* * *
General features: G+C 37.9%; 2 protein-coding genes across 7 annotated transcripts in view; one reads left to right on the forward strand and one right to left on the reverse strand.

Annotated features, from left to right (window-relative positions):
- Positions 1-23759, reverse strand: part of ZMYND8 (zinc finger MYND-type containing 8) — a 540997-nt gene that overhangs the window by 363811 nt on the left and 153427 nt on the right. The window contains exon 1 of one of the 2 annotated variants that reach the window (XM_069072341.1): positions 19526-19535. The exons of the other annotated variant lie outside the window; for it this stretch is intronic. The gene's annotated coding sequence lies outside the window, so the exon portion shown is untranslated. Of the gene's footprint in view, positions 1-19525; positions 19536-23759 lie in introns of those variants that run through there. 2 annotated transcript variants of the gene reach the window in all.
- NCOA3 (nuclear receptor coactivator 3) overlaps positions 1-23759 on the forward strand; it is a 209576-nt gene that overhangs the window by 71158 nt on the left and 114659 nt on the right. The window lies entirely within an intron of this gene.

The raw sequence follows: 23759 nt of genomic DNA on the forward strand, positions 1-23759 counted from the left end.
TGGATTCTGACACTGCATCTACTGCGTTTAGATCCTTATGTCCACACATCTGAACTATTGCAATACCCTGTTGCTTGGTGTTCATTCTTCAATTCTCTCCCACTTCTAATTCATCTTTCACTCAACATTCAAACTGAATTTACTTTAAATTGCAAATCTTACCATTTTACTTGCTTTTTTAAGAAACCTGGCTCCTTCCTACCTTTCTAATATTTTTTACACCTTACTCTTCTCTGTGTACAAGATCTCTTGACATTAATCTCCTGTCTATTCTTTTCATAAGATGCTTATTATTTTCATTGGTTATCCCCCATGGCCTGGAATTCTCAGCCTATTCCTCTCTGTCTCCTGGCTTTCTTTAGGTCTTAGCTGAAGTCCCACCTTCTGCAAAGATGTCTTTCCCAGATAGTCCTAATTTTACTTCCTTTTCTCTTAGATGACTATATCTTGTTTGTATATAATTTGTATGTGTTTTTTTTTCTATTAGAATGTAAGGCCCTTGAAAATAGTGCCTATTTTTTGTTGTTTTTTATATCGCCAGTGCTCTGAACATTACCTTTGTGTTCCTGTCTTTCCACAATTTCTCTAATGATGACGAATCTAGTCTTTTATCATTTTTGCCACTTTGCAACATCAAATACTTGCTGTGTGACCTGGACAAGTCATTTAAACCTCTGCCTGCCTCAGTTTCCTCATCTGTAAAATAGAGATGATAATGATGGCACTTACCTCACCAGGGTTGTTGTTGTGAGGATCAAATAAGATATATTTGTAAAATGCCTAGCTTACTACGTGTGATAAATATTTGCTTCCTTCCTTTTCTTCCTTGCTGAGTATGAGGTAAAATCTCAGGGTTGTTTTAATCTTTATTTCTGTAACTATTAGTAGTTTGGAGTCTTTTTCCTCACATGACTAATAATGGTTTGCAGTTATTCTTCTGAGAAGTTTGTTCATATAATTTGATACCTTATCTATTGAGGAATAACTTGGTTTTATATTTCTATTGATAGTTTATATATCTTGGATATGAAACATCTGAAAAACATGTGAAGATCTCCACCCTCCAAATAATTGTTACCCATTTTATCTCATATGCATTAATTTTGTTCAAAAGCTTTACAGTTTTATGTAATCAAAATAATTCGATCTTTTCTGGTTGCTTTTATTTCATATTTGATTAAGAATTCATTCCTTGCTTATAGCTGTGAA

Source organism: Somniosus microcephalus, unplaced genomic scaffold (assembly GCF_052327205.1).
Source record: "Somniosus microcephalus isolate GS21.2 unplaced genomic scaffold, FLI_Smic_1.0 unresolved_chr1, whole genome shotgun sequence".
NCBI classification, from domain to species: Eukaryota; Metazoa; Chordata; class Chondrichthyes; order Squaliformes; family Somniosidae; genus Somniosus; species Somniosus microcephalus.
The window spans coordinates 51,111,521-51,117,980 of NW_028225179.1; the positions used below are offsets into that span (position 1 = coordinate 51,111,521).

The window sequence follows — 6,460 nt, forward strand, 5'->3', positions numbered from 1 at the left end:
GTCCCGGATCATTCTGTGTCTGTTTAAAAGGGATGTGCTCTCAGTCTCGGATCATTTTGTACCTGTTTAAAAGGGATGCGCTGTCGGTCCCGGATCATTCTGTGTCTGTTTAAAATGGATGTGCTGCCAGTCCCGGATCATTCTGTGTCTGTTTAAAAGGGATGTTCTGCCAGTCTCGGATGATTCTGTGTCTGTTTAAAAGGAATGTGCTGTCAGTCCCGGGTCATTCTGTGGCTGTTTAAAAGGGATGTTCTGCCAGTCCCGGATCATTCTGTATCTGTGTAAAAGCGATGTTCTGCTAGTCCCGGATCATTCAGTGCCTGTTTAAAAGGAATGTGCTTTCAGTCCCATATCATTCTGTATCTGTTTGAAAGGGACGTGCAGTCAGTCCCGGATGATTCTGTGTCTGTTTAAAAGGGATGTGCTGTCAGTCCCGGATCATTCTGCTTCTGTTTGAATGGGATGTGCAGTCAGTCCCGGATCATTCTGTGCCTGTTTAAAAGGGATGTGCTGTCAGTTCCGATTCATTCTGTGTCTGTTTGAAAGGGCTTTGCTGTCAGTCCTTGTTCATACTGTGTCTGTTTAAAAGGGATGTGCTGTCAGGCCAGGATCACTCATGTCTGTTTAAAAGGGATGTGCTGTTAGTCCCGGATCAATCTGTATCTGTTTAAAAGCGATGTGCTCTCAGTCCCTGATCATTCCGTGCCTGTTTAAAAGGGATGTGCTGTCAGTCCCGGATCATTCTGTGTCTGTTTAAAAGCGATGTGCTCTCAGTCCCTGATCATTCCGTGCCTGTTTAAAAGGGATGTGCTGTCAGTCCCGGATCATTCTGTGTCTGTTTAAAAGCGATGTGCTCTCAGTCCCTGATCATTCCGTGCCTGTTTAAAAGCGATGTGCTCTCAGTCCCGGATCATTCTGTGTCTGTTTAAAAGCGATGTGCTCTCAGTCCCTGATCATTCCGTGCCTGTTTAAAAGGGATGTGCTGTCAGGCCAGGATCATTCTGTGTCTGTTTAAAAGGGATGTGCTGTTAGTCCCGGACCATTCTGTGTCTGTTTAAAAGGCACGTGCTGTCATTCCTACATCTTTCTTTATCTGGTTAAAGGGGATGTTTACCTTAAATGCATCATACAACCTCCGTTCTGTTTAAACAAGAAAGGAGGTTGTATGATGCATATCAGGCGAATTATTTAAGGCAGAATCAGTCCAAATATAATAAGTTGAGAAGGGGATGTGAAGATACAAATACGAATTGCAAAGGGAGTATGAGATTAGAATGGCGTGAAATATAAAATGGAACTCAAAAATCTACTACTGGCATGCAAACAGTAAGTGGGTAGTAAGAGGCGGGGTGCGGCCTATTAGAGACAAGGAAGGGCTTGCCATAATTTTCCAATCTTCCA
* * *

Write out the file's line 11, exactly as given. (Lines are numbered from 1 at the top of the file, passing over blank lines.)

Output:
The window sequence follows — 6,460 nt, forward strand, 5'->3', positions numbered from 1 at the left end: